These links are organized into 3 sections.
1-True or False
2- Political Facts & Claims
3- Fact Checking Tools and Guides.
Coronavirus tools are in the right hand column.
True or False? Sites that investigate claims, rumors, factoids, urban legends, fake news & hoaxes.
Specializing in internet rumors and urban legends, this site checks all sorts of claims and is run by modern folklore experts Barbara and David P. Mikkelson.
Teen Fact-Checking Network
Teens and tweens get news on social media - but what's true, and what's drek? This site has fact-checking by teens, for teens, on the stories of the moment. Each fact-check is explained so you can see what the teen researcher did and pick up the skills for your own use. A project of the nonpartisan Poynter Institute for Media Studies.
Truth or Fiction
This site looks for outrageous claims, rumors, and hoaxes. Founded by Rich Buhler, a Christian Radio pioneer, the site is considered unbiased.
Political Facts & Claims
FactCheck.org is a nonprofit, non-partisan website that 'aims to reduce the level of deception and confusion in U.S. politics,' and is run by the Annenburg Public Policy Center.
Reporters and editors from the Tampa Bay Times fact-check statements by members of Congress, the White House, lobbyists and interest groups and rate them on a "Truth-O-Meter."
Fact Checking Tools & Guides
All Sides Media Bias Ratings
Is a particular news source biased? This site rates media for left-right bias.
Ad Fontes Media Bias Chart
This site rates media for bias and for information quality.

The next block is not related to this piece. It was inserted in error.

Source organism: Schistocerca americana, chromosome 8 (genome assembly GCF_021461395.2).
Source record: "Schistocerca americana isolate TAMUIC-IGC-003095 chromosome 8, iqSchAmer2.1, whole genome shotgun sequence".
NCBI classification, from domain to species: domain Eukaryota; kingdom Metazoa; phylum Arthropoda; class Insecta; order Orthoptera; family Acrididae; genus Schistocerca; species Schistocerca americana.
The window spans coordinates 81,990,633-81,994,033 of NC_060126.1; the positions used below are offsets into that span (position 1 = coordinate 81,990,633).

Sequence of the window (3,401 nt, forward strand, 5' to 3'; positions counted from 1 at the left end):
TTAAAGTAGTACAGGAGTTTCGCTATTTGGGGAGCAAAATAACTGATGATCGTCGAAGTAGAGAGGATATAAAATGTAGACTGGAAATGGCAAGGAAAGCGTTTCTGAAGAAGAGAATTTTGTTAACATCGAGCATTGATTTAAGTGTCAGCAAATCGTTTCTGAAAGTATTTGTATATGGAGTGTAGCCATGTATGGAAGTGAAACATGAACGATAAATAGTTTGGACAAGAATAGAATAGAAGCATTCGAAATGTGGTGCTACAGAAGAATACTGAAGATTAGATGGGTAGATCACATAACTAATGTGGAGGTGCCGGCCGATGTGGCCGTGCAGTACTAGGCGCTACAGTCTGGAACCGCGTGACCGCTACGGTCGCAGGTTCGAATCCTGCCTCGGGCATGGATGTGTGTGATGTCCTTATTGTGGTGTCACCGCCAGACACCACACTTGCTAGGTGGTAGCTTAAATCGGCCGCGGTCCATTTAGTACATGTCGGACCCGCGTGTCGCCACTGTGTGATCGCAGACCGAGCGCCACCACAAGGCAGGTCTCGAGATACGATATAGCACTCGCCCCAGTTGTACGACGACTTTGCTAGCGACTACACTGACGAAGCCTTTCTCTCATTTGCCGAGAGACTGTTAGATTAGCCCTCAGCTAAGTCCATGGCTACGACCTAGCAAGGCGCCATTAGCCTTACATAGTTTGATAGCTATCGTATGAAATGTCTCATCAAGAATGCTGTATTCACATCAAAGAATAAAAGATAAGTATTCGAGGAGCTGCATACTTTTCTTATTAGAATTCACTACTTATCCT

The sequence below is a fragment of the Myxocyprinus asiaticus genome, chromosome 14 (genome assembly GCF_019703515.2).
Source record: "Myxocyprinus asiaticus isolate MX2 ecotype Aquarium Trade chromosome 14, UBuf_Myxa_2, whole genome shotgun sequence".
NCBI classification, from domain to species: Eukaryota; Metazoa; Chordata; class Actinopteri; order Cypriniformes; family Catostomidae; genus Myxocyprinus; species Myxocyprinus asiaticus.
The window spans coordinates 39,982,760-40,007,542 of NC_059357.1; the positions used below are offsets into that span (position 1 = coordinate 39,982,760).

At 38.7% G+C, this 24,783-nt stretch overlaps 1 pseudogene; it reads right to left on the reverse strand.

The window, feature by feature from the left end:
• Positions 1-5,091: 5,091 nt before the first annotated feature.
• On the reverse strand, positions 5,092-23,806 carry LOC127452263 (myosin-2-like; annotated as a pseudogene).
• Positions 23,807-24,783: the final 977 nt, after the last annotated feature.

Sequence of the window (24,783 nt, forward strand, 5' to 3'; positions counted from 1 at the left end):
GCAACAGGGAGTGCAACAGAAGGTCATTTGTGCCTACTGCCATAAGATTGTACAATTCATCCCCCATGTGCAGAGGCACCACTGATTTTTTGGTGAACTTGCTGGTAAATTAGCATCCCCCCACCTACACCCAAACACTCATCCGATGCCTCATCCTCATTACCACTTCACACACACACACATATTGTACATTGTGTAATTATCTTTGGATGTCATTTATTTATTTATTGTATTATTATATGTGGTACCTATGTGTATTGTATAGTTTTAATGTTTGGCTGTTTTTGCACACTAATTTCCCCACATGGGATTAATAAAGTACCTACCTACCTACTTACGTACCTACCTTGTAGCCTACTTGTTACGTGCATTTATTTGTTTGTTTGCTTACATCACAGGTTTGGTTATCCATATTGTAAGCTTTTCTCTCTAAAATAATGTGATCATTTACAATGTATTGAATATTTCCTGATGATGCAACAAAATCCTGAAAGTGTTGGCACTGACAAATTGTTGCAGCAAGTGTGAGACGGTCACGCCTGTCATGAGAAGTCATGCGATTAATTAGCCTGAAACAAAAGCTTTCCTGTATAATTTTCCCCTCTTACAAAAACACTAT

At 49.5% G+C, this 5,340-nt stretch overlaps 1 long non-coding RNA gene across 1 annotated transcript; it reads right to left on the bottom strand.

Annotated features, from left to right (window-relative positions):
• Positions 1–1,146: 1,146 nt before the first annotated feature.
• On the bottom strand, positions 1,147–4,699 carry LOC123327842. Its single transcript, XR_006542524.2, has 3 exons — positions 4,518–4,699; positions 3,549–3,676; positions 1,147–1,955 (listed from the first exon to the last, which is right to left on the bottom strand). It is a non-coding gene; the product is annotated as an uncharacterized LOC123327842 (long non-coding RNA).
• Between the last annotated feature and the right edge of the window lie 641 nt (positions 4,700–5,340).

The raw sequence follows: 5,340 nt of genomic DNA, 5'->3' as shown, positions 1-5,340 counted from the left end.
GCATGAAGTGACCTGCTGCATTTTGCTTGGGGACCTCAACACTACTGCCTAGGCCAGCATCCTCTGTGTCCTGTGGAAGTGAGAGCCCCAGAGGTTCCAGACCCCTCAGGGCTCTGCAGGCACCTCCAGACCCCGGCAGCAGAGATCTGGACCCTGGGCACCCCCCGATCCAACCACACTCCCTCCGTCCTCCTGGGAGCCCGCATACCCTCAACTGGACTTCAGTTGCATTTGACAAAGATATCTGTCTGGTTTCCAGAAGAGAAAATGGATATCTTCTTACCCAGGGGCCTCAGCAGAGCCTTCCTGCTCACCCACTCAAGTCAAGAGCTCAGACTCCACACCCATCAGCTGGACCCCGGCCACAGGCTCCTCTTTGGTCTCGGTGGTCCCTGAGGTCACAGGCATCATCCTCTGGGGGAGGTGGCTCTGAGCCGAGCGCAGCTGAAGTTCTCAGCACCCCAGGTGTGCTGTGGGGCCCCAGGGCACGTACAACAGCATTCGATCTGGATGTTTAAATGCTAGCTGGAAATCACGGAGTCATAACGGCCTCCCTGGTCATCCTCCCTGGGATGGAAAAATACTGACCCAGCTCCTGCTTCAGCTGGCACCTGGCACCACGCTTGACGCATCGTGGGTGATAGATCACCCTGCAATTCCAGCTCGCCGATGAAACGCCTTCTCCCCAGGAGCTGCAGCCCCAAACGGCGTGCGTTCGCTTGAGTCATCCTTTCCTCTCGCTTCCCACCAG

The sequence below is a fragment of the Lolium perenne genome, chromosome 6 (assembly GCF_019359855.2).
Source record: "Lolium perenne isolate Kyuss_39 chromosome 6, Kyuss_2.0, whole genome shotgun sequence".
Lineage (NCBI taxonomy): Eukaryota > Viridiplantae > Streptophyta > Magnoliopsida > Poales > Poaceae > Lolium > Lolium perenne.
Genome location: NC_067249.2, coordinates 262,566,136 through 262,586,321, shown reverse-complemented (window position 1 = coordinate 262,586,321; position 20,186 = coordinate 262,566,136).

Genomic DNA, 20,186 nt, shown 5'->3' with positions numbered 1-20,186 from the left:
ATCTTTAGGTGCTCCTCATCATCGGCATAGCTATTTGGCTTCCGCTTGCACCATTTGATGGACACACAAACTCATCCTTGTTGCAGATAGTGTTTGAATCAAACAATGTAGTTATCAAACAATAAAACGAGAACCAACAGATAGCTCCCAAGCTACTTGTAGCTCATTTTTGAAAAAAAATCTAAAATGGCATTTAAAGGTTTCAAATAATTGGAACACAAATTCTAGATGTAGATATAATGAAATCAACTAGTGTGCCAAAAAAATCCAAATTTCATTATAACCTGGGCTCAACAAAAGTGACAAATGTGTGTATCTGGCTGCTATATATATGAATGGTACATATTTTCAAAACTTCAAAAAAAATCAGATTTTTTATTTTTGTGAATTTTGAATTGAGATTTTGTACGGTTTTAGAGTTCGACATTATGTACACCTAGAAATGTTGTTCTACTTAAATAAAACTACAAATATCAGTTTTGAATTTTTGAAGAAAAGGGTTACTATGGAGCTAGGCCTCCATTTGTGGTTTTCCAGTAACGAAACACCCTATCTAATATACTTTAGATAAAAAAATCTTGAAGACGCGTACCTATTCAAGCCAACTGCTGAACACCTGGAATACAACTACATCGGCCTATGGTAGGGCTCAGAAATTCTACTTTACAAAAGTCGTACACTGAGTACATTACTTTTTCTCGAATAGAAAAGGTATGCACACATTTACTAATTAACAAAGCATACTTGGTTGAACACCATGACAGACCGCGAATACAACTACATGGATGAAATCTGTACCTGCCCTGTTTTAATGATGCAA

Media Bias Fact Check
Another site that rates media for bias, using different methods.
Type in a Twitter handle and this site will tell you how likely it is that the tweeter is a robot.
NewsGuard - Download this browser extension to see trust ratings on your news sources.
Check a Website's Claims
Here's an example of a fake news website, with notes about how to tell it's fake. Click the other tabs above to get more information and practice checking facts on other sites. From Indiana University East.
Crash Course in Fact Checking
From the web security firm Kaspersky, here's a quick and very practical guide to the basics. Some links are old in this article, but the tricks of the trade here are solid.
Play this game to learn to spot and deal with misleading social media. It is one of a set of tools developed by Indiana University's Observatory on Social Media.
This is a game that puts you in the role of a fake news creator. How bad can you be? Learn the tricks so that you can spot them when they are aimed at you. Developed by DROG, a fake-news fighting group from Holland, in partnership with Cambridge University in England.
Basic verification skills for journalists and others who care about the truth. Explore the site for advanced skills as well.
Watch this site's tutorial & learn how to use this tool to check where misleading tweets and Facebook rumors come from. Another Indiana University tool.
This tool can usually tell you if an image has been digitally edited or is an original photo.
Savvy Info Consumers
Guides for checking facts from the University of Washington.